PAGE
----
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  • 1 year later...
On 18/02/2021 at 21:36, Moodtastic said:

Starsense does work with AVX. If you are doing visual then a rough polar alignment (I had the polarscope on mine) is all that is needed. Once polar aligned just set it off to do its thing and you will have pretty accurate go to.

Yes it does work on the AVX. The StarSense camera and controller can support several different  mounts. StarSense is available for Celestron and Sky-Watcher but they are different flavours  and  are not interchangeable, (N.B.!!) 

To align the AVX by the book - read the book of words (it is very tedious)

Fist set up the mount pointing northwards (I'm North but your pole may differ).  Level the scope mount with a bubble, important! Roughly set alt and dec, I do mean alt & dec the mount screws - so the (optional polar scope ) tube is aimed somewhere near Polaris. See Polaris through the tube if your back will take it. I bought the polar scope, and a right-angle viewer, it is not needed.

Enter time and date. Do set Real Time Clock (RTC) so it will remember in future. Set your exact lat & lon location.  Time and date must be correct, if it will not hold correct time and date  and/or your location change the backup CR2032 battery.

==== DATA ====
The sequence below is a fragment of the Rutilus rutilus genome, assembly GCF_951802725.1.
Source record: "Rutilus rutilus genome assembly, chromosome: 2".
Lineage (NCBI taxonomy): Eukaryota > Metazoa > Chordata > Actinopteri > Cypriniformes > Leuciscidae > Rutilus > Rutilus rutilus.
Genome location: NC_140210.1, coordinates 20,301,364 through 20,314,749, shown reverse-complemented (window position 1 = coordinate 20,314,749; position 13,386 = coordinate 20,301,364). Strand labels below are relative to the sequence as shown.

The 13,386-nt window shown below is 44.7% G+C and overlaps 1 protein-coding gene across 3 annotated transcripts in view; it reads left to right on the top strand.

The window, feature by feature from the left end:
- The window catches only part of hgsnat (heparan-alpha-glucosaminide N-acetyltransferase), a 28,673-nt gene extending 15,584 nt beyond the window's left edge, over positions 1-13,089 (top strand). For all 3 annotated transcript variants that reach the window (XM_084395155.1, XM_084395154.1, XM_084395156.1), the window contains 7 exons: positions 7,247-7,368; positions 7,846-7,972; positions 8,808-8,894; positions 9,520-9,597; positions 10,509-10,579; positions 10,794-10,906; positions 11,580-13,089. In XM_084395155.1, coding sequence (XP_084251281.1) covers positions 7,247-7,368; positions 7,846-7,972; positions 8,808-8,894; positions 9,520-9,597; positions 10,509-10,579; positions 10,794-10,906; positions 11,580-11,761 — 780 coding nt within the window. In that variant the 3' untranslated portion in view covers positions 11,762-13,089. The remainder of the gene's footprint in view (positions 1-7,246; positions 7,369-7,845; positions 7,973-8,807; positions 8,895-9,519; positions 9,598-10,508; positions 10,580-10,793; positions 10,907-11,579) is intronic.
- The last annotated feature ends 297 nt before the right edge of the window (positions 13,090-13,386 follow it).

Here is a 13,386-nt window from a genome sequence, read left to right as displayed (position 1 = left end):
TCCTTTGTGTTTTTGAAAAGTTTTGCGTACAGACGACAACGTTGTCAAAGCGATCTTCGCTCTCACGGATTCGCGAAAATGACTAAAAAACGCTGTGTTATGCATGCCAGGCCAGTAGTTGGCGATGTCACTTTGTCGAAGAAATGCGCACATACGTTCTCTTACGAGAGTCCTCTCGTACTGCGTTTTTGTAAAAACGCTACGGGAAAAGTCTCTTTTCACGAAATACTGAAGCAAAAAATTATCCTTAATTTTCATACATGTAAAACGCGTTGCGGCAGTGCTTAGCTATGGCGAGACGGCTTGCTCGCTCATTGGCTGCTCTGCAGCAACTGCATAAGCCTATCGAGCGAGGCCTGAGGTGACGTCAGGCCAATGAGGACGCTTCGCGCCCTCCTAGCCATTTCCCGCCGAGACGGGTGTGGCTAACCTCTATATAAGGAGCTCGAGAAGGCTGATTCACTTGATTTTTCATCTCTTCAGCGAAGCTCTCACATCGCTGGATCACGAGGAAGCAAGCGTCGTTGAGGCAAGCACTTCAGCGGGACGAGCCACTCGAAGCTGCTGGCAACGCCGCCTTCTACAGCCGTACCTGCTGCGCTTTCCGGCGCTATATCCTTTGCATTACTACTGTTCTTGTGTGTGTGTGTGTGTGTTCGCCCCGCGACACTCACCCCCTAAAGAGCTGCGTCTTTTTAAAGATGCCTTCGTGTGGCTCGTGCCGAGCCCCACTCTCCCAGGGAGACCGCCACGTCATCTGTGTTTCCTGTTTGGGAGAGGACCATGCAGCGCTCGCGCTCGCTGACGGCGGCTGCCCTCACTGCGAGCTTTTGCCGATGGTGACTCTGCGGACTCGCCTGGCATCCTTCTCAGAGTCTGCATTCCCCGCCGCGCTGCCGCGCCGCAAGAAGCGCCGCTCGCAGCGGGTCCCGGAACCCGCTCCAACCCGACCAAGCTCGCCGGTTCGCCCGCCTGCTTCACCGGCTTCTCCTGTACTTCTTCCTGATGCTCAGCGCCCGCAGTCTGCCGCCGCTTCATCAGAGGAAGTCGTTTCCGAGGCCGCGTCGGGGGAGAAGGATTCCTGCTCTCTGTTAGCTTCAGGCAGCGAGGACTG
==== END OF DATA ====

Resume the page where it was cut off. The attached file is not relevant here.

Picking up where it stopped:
Always check the time before the off, the backup clock is as accurate as a cheap watch. If you use WiFi the interweb time servers synchronise to NIST so they should be accurate.  (Although NPL (UK) has the realisation of UTC and offers a time server too) .  You can select your time server on a computer but Microsoft gets its shorts in a bunch if it doesn't use their own)

Now Align - Auto Align. It will slew to two stars and then want to Calibrate on up to a further four.  Follow the instructions on the controller.   It will slew to a star, align the OTA to that star. It will then slew to a second star, align the OTA to that. Now  it will want to Calibrate. It will display a list of stars that are up. Pick one you like, it will slew to that, follow instructions and centre on that. Repeat with three more.

Now we want to do the Polar Align aka All-Star Polar Align. Press Align, find the Polar Align, select.  We are presented with a list of stars. We want one on the meridian, due south and fairly high, Rigel would be nice.  Select your star. It will slew to it. Follow the instructions on the hand set! First it wants you to centre the OTA to the star. Now it will slew off to where it thinks it should be. It will tell you to move the alt & dec screws to centre the star again.  Finish up. Polar Alignment done.